The AN-94 (Russian: 5,45-мм автомат Никонова обр. 1994 г. / АН-94 «Абака́н», Индекс ГРАУ — 6П33) is an advanced assault rifle of Russian origin. The initials stand for Avtomat Nikonova model of 1994, after its chief designer Gennadiy Nikonov who previously worked on the Nikonov machine gun.
Official policy is for the Nikonov AN-94 to become the general issue rifle for the Russian Federation and Associated States (RFAS) armed forces, but (aside from around 1000 copies) it was still not in production as of 2006. Due to its complex design and expense its adoption has been very slow and it is in limited use; and it may never become general issue. As of the beginning of 2012, the AK-74 ('M' variant) is still the general issue rifle used by the Russian military.
The stated great advantage of the AN-94 system is its ability to delay the recoil force until the fired round/s have left the barrel, much like the AO-62. This, it is claimed, enables more 'hits' on target under the most adverse combat conditions.
The AN-94 offers a unique two-shot burst function at a stated 1800 rounds per minute rate of fire. The Nikonov mechanism fires the second shot in the burst fast enough that it escapes before the recoil of the first shot is felt, thus potentially allowing the two shots to hit extremely close together, for example to aid in piercing body armour.
Design and operationEdit
 A Russian soldier with the AN-94 equipped with a GP-25 grenade launcher and a Russian made Kobra Sight.The most conspicuous identifying feature of the AN-94 is its magazine which is canted several degrees to the right of center (when viewed from a firing position). This is a necessary design function to accommodate the unique ammunition feed mechanism. The AN-94 is chambered in the same 5.45x39mm M74 cartridge as the AK-74, and it utilizes a rotating bolt to lock the action. Gennadiy Nikonov and his engineers used the Russian term смещенный импульс свободного затвора (smeshchonnyy impuls svobodnovo zatvora) to describe the rifle's method of operation, meaning "blowback shifted pulse."
When a round is fired, residual energy from the propellant charge in the cartridge acts upon the safely locked breech and bolt carrier. Simultaneously, a quantity of powder gases driving the bullet through the barrel is tapped and acts upon the piston in the gas tube located above and parallel to the barrel. The movement of the piston and its connecting rod acts upon the locking bolt, causing it to rotate and allow the breech to safely open. This initiates the extraction and ejection cycle for the spent round of ammunition.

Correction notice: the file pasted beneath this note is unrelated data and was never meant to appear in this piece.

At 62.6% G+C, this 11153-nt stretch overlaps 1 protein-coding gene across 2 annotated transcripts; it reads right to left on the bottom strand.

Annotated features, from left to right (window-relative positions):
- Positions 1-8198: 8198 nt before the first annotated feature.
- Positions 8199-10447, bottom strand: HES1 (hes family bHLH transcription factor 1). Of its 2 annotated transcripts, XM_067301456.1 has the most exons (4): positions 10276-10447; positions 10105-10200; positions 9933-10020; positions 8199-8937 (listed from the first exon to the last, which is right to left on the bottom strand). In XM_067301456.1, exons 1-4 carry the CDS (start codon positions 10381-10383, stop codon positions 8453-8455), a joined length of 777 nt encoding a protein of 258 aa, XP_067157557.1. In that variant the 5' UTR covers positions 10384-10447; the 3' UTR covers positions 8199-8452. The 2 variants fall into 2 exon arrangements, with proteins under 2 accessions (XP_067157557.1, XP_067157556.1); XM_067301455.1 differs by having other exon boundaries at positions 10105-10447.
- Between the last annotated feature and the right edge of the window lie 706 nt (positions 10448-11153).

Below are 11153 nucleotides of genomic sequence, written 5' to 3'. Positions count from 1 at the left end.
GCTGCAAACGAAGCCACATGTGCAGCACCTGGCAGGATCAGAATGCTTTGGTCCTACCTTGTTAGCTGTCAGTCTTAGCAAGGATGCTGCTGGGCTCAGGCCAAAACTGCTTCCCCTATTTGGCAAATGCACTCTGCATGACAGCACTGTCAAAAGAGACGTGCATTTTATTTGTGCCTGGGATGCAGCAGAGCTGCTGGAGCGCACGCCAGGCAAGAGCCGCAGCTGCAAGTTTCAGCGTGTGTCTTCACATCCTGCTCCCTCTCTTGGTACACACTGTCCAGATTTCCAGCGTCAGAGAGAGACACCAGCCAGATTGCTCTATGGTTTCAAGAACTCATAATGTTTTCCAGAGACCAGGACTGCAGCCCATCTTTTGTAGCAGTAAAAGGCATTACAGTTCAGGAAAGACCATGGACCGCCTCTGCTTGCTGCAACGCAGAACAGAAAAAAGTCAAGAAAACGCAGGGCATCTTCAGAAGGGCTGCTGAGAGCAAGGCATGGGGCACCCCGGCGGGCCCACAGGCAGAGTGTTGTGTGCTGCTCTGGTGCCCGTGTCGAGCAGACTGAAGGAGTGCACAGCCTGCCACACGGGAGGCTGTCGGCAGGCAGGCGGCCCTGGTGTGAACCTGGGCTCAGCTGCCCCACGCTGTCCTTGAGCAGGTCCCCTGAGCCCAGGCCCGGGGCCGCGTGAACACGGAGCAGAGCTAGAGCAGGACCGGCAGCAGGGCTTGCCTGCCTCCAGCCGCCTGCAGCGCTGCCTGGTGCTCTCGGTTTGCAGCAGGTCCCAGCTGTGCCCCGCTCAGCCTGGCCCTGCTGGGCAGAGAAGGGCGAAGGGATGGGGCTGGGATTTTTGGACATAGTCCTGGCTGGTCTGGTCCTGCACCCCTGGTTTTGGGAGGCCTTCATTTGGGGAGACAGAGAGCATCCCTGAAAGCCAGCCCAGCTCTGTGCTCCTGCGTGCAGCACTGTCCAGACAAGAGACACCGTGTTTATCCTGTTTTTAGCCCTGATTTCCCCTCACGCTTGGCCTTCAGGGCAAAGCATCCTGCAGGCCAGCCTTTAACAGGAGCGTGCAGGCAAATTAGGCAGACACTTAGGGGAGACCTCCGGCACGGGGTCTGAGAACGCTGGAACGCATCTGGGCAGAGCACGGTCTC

Unique to the AN-94, the barrel, gas tube, receiver, and bolt carrier all exist as a single component group moving back and forth along an axis parallel to the bore, suspended within what the Russian manufacturers call an Effect-Envelope—the external composite fibre/polymer stock. Simply, this function separates the events inside the rifle from what the person operating the weapon actually experiences (i.e. low recoil).
The motion described is also employed by design to drive the unique rotary conveyor mechanism that performs the separate ammunition pre-feeding cycle that is key to the extremely rapid two round burst function that defines the AN-94 system. This high rate of fire (1,800 rounds/min) also offers two initial shots on selected fully automatic fire, with following rounds cycling down to 600 rounds/min. This offers the operator the unique tactical advantage of trigger-controlled fire selection.
The rear peep sight is significantly different compared to the standard Kalashnikov notch and post. The muzzle brake is intended to significantly reduce weapon report and muzzle flash. The AN-94 design is stated to be vastly more accurate than the AK-74M. And unlike the AK-74M, it can mount a GP-30 grenade launcher and bayonet simultaneously.